1. Long-term vision and planning

Any organization’s culture is made up of both visible and invisible elements, such as:

2. Holistic and Consistent Vision

Coherence provides security during the cultural change process. If visible elements are not cohesive with the intended change, you will lose credibility and failure is guaranteed.

3. Leadership and participation

Leading means facilitating action and inspiring others. Leaders who use their positions well are capable of influencing behaviors and molding attitudes.

4. Accountability and Continuous Information

Through accountability, you can concretely give good news about company development to organization members, and with this, you generate commitment to change.

There is nothing more gratifying than seeing a transformation come together. Conveying that success through data generates a feeling of pride and sense of belonging, both of which are key to the success of your cultural transformation.

David González Natal
Partner and Senior Director of Engagement at LLYC
David González Natal has made constant progress since his career began at LLYC in 2014, holding positions of responsibility in which he has demonstrated his talent in his management of work groups and customers. He is presently senior director and global leader of the department, where he coordinates eight markets: Spain, Portugal, Colombia, Argentina, Mexico, Peru, Brazil and Panama. He has overseen flagship projects of Coca-Cola, Campofrío, Telefónica, BBVA, Multiópticas and Gonvarri that were chosen for over 70 domestic and international awards for communication, creativity and marketing. He holds a degree in journalism from the Complutense University of Madrid and he completed the Global CCO program of ESADE. He has professional experience in the media, working at El Mundo and Cadena Ser. He is part of the Press department of Círculo de Bellas Artes of Madrid, and he is chief coordinator for the agency Actúa Comunicación. He also teaches storytelling and brand strategy at several universities and business schools, including Esade, IE and Carlos III.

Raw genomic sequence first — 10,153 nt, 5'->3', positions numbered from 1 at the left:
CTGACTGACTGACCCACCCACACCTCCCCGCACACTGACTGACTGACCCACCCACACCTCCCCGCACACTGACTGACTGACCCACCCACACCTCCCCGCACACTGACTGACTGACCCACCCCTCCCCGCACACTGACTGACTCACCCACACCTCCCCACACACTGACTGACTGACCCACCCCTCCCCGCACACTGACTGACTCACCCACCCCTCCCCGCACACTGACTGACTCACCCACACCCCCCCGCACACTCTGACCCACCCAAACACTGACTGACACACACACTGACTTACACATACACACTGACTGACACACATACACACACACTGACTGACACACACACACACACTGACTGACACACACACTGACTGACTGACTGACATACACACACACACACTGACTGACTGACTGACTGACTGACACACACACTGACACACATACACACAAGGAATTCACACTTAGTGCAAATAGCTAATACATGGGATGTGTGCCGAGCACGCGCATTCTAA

Jon Pérez Urbelz
Director of the Consumer Engagement area at LLYC in Ecuador
Perez earned a journalism degree from the University of Navarra and holds a master’s degree in political and institutional communications from the University of Navarra and George Washington University. He has more than 10 years of communications experience, mainly in the legal sector, where he worked in corporate, online, internal and crisis communications. He is also specialized in employer branding and employee engagement projects.
Ramón Prat
HR Corporate Director and People & Organization Expert at Axis Corporate
Ramón has over 20 years of experience working in human resources, as well as professional experience in financial services, mass consumption and the automotive industry. He has served in the areas of HR, compensation and benefits, personnel management and administration and has contributed to consulting projects for companies in multiple sectors on topics such as variable compensation, salary structure design, meritocracy and the implementation of performance management models (objectives and competencies), among others. He holds a degree in Psychology from the Autonomous University of Barcelona and a master’s in HR Management and Planning from the Center for Financial Studies.
Rocio Cervantes
People & Organization Manager at Axis Corporate
Since 2002, Rocio Cervantes has advised several multinational companies in projects related to the fields of Corporate Strategy, People & Organization, CSR and Internal Communications.Rocio holds a degree in Educational Psychology from the Comillas Pontifical University, a master’s in HR and Organization from ESIC University and a PDD from EOI Business School. Furthermore, she is a trained Executive Coach from AECOP with a specialization in Digital Transformation from the International University of La Rioja.